One of the finest South Korean genre efforts in the 1980s, Lee Hyeok-su’s Cry of a Woman is one of the finest films from the country when they weren’t known as a genre heavyweight that they are now. Nearly thirty-five years later, director Yoo Young-sun decides to follow-up his impressive debut The Wicked by tackling a modern remake of the film which has it’s North American premiere at the 2019 edition of the Fantasia International Film Festival.
After returning to his home-town, master Myong-ku (Choi Hong-il) finds that his servants Lady Shin (Seo Young-hee, from “Bedeviled”) Kim Kyeong-ran (Son Sung-yoon, from “A Place in the Sun”) and Park Yeong-sok (Lee Ah-yoon, from “Will You Be There”) have set up a new bride for him to take. Initially reluctant to wed Ok-bin (Son Na-eun) based on her humble status, she is admitted into the rest of the house only to soon be at their mercy when he dies in a mysterious accident believed to have supernatural causes. While they remain in charge of caring for her after the discovery of her pregnancy, a series of ghostly incidents and encounters causes them to believe someone or something is haunting the household which no one can rid from the house. Trying desperately to hang on to her child, the revelation of the ghost’s true identity and target forces her to desperate measures to save both her and her baby.
When ‘The Wrath’ gets going, a lot of the positives come from the stellar ghost action. Director Young-sun creates a wholly oppressive atmosphere in the village setting that gives the appearance of something creepy lurking behind every corner. The fog-shrouded streets and night-time settings allow for the creepiness to really get ramped up by playing with the shadow of the spirit running around or hearing the ethereal laughing on the soundtrack. That setup provides the basis for several big shock scenes. These include the opening attack on the worker in the farmhouse or the attack on the lord. The arrival of the exorcism and the attempts to rid the house of the evil spirit offers up several impressive moments including the gratuitous vomiting of the black liquid immediately upon arrival to the visions of the spirit feeding on the life-energy of the inhabitants and the failed exorcism attempt in the woods that ends tragically for most involved.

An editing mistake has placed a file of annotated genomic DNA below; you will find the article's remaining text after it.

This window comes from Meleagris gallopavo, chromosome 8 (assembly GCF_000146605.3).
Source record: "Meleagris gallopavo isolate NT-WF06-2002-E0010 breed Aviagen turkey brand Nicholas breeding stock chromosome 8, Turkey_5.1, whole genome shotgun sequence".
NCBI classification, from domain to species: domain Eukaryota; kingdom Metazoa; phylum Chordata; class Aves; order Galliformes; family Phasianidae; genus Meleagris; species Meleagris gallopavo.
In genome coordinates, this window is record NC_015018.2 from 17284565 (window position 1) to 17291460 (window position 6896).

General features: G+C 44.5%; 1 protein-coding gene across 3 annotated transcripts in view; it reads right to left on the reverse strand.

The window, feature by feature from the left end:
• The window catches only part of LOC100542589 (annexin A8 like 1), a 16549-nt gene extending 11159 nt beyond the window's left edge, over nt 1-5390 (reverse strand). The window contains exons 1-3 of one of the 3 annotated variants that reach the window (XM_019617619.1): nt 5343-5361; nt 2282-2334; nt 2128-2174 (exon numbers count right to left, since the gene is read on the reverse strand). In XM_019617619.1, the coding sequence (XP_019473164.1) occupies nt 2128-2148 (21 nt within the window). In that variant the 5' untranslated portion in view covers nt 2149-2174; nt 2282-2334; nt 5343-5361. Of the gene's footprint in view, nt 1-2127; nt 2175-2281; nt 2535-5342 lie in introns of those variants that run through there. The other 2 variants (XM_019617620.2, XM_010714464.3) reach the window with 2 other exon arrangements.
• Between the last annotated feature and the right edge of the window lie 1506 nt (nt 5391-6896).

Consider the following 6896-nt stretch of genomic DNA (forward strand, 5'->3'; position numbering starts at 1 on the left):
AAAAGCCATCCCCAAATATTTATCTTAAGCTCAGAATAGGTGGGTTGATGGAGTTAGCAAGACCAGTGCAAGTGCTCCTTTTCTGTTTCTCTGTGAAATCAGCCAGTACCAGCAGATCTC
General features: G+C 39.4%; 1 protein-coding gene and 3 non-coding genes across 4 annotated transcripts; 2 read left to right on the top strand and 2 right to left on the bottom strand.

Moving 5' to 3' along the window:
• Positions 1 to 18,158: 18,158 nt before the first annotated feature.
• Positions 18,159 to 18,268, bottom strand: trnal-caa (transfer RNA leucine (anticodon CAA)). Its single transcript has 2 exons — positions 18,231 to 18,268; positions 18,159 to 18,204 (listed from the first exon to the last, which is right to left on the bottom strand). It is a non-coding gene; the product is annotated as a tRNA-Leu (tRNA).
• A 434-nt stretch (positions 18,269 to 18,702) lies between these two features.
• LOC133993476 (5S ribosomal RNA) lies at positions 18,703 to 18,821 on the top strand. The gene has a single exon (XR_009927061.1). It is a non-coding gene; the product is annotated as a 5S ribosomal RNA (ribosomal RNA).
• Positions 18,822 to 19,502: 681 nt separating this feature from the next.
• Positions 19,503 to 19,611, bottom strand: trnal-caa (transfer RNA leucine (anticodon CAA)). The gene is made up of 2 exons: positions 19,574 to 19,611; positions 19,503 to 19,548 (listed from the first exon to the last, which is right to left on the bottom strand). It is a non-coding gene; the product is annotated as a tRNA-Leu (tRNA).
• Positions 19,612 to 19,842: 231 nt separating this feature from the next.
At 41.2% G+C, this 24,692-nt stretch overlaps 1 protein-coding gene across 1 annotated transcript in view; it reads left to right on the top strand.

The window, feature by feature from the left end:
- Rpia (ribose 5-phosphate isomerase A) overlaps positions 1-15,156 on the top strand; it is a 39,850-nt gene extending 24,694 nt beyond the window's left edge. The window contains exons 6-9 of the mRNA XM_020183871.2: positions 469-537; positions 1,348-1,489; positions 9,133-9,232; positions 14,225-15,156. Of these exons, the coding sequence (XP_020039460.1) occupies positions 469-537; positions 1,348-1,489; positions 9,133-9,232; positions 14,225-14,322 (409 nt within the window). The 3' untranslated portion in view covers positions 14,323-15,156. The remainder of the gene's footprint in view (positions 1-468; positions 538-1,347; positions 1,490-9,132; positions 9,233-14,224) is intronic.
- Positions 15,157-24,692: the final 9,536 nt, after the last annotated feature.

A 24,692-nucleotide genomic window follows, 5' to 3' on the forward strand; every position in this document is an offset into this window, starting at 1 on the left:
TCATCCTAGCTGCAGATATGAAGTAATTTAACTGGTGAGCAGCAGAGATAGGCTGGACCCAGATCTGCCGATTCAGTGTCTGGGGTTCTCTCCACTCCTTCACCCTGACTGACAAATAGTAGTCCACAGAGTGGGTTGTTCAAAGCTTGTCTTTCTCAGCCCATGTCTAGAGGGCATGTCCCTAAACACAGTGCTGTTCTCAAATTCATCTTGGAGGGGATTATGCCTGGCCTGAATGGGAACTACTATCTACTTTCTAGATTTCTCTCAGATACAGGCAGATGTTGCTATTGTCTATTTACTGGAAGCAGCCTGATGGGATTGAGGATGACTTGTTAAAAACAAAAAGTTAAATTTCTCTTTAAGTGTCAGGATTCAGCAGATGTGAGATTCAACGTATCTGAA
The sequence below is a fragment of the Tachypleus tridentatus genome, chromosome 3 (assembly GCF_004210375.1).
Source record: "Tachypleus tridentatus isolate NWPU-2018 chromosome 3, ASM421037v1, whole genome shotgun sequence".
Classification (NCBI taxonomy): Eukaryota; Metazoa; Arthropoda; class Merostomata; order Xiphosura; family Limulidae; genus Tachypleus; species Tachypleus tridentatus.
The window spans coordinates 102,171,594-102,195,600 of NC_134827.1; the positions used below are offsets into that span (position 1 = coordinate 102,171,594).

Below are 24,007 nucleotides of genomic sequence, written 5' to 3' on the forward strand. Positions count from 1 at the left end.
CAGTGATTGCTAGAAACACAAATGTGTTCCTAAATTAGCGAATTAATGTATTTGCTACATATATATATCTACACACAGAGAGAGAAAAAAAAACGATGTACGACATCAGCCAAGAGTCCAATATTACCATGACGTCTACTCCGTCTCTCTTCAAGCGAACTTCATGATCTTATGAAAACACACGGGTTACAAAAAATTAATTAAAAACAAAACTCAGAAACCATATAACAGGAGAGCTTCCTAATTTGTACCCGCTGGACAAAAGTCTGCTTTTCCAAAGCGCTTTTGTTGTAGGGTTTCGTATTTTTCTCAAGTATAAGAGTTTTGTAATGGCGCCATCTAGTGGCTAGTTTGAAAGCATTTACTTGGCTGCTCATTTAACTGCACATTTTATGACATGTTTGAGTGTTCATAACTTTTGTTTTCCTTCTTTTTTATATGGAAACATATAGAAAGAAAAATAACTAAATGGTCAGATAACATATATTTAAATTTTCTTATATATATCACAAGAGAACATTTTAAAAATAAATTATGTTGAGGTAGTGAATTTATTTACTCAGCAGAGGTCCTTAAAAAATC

Moreover, the finale of the film is incredibly fun and really has so much to like. With the political ramifications spelled out in full effect, from how the women are conspiring to keep the family lineage for themselves against Ok-bin to understand how the curse works, this section of the film generates the setup necessary to get the final confrontation prepared. Not only does this section of the film feature even more frenetic supernatural action with the ghost getting to play with the malicious head of the household that killed her by making him think he’s attacking her instead of his helpers or the battle between the spirit and Ok-bin that features several attempts to overcome her wrath and vengeance that gets rather bloody and brutal at times. With these supernatural actions really bringing aboard some fantastic action scenes featuring the reanimated spirit if Wol-a flying around looking to get her full revenge on everyone, this section is not only quite exciting but cathartic.
On top of that fine work, the film’s issues of class and social constructs are quite prominent. That this takes place in the village, the idea of wealth and opulence is quite apparent in their fancy, colorful clothes and ornate designs. These are strictly at odds with Ok-bin more humble and down-to-Earth upbringing which starts to infuriate the others around the palace the longer she’s around. Once they’re forced to take care of her, the resentment that arises and takes place in the house with the rules and regulations that are placed manage to showcase how the various classes and social statuses deal with different issues. They’re more likely to deny everything that occurs, regardless of whether or not it’s followed on their end, while Ok-bin gets strict regulated deals that are punished for not following. At times, that creates a convoluted storyline with the revelation of the spirits’ vengeance coming so late into the running time because of all the different storylines present here with all the political trickery and backstabbing but that’s really the main issue with the film.
Without too many real flaws and some absolutely stellar positives throughout, ‘The Wrath’ manages to feature plenty of stellar elements that make for a truly enjoyable and engaging effort. Give this one a watch if you’re a fan of these supernatural efforts or a fan of Asian style ghost films in general, while those that don’t appreciate that kind of effort should heed caution.